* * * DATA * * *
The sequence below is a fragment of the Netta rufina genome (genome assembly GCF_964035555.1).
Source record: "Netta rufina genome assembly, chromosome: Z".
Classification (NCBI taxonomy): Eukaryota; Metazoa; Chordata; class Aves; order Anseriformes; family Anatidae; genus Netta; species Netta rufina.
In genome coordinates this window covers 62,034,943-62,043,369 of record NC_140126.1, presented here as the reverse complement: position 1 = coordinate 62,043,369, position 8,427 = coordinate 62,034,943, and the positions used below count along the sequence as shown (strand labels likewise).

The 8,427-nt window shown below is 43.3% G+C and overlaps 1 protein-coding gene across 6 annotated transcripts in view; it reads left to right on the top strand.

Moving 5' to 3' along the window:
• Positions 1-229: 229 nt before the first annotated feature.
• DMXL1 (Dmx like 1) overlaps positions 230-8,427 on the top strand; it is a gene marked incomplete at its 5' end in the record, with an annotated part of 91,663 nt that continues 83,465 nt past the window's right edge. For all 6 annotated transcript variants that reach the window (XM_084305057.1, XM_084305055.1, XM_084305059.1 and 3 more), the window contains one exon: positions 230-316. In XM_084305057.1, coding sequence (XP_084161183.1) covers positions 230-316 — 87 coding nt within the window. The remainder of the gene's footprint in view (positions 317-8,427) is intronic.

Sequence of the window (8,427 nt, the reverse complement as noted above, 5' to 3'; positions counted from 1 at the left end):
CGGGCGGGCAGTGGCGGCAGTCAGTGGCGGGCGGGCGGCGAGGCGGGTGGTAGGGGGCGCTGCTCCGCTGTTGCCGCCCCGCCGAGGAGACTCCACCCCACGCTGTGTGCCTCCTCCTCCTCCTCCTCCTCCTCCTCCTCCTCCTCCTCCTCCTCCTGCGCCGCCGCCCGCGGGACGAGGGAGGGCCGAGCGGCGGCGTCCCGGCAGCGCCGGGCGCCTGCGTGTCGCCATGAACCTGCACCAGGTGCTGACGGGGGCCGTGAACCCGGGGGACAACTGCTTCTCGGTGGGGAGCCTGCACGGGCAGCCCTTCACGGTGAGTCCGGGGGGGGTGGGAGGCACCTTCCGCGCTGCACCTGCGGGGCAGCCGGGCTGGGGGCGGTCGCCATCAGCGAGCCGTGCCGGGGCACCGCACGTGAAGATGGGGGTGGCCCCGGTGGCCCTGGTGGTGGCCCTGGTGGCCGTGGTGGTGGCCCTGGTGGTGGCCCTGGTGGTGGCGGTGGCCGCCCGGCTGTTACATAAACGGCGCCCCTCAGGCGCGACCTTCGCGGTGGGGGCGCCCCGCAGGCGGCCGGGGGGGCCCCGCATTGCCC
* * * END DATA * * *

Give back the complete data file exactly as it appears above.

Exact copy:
The sequence below is a fragment of the Netta rufina genome (genome assembly GCF_964035555.1).
Source record: "Netta rufina genome assembly, chromosome: Z".
Classification (NCBI taxonomy): Eukaryota; Metazoa; Chordata; class Aves; order Anseriformes; family Anatidae; genus Netta; species Netta rufina.
In genome coordinates this window covers 62,034,943-62,043,369 of record NC_140126.1, presented here as the reverse complement: position 1 = coordinate 62,043,369, position 8,427 = coordinate 62,034,943, and the positions used below count along the sequence as shown (strand labels likewise).

The 8,427-nt window shown below is 43.3% G+C and overlaps 1 protein-coding gene across 6 annotated transcripts in view; it reads left to right on the top strand.

Moving 5' to 3' along the window:
• Positions 1-229: 229 nt before the first annotated feature.
• DMXL1 (Dmx like 1) overlaps positions 230-8,427 on the top strand; it is a gene marked incomplete at its 5' end in the record, with an annotated part of 91,663 nt that continues 83,465 nt past the window's right edge. For all 6 annotated transcript variants that reach the window (XM_084305057.1, XM_084305055.1, XM_084305059.1 and 3 more), the window contains one exon: positions 230-316. In XM_084305057.1, coding sequence (XP_084161183.1) covers positions 230-316 — 87 coding nt within the window. The remainder of the gene's footprint in view (positions 317-8,427) is intronic.

Sequence of the window (8,427 nt, the reverse complement as noted above, 5' to 3'; positions counted from 1 at the left end):
CGGGCGGGCAGTGGCGGCAGTCAGTGGCGGGCGGGCGGCGAGGCGGGTGGTAGGGGGCGCTGCTCCGCTGTTGCCGCCCCGCCGAGGAGACTCCACCCCACGCTGTGTGCCTCCTCCTCCTCCTCCTCCTCCTCCTCCTCCTCCTCCTCCTCCTCCTGCGCCGCCGCCCGCGGGACGAGGGAGGGCCGAGCGGCGGCGTCCCGGCAGCGCCGGGCGCCTGCGTGTCGCCATGAACCTGCACCAGGTGCTGACGGGGGCCGTGAACCCGGGGGACAACTGCTTCTCGGTGGGGAGCCTGCACGGGCAGCCCTTCACGGTGAGTCCGGGGGGGGTGGGAGGCACCTTCCGCGCTGCACCTGCGGGGCAGCCGGGCTGGGGGCGGTCGCCATCAGCGAGCCGTGCCGGGGCACCGCACGTGAAGATGGGGGTGGCCCCGGTGGCCCTGGTGGTGGCCCTGGTGGCCGTGGTGGTGGCCCTGGTGGTGGCCCTGGTGGTGGCGGTGGCCGCCCGGCTGTTACATAAACGGCGCCCCTCAGGCGCGACCTTCGCGGTGGGGGCGCCCCGCAGGCGGCCGGGGGGGCCCCGCATTGCCC